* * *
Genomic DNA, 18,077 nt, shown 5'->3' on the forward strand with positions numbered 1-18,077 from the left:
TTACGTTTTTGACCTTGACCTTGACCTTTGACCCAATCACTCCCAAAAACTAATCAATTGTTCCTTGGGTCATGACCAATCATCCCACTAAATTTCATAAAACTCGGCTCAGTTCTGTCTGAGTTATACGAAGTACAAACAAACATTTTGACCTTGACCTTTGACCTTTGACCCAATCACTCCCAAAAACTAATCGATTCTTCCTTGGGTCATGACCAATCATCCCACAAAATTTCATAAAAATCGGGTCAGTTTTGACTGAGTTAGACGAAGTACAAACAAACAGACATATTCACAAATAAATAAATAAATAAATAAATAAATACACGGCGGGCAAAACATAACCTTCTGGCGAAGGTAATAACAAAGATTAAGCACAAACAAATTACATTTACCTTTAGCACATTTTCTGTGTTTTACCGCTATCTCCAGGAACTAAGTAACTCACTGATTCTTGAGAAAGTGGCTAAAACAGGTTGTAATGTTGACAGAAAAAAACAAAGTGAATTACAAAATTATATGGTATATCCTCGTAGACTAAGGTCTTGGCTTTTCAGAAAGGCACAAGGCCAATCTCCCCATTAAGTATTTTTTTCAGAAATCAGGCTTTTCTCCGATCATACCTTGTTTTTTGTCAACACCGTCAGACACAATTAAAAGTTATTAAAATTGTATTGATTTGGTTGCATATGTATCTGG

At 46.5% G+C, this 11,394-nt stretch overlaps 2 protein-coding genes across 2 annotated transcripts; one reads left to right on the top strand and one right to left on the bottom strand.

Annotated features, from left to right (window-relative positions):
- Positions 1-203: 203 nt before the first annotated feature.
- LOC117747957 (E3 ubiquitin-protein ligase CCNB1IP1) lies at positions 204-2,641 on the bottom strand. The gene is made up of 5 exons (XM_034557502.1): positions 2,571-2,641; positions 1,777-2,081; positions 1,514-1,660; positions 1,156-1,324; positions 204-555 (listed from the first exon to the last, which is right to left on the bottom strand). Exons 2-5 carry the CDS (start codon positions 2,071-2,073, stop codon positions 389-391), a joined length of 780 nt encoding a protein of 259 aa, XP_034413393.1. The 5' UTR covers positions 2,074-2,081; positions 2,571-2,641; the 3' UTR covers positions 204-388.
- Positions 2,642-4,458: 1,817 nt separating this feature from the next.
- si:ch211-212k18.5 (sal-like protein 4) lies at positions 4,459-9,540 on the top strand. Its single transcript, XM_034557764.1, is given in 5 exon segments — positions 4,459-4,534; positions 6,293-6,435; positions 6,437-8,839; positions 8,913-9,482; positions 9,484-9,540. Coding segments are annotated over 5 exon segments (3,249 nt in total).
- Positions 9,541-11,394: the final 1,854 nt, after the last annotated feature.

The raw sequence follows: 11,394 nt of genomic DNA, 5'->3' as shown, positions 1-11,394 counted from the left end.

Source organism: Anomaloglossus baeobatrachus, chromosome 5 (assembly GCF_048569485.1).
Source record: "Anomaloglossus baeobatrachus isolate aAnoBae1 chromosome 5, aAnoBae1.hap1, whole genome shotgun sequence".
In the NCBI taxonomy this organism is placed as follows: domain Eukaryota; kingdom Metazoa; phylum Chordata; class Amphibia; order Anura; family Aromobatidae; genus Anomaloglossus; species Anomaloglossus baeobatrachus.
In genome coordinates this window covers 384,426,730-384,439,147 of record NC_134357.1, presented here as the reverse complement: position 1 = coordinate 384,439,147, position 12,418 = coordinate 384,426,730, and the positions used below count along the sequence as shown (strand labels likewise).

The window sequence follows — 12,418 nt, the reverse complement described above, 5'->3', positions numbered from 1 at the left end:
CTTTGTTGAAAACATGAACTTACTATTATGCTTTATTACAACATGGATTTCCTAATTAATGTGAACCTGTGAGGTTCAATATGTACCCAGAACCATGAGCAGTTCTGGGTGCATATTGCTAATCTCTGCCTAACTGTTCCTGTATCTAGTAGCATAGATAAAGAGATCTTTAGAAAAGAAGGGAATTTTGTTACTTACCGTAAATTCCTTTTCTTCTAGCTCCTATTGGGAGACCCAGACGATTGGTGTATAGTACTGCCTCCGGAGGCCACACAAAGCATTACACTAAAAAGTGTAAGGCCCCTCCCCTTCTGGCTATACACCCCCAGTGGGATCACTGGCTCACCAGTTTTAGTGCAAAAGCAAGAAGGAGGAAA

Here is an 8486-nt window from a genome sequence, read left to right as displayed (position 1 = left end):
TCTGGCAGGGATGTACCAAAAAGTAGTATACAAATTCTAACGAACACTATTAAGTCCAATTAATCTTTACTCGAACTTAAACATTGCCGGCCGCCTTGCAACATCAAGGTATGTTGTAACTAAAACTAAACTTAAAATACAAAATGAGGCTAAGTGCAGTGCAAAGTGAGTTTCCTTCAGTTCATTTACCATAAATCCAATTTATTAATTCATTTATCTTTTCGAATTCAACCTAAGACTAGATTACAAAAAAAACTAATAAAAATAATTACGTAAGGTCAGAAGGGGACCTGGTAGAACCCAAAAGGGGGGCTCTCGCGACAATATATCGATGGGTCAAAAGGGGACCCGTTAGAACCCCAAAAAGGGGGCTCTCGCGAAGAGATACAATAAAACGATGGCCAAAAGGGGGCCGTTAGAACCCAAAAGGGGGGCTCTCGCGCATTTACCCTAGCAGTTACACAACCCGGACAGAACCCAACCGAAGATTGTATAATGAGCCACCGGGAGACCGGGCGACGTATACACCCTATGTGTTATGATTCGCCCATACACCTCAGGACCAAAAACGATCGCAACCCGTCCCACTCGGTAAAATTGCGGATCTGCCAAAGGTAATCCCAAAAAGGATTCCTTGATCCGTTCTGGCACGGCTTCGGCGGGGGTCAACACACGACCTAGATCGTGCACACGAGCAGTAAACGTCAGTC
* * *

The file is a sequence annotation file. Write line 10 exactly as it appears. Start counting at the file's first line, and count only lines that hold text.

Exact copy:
The raw sequence follows: 11,394 nt of genomic DNA, 5'->3' as shown, positions 1-11,394 counted from the left end.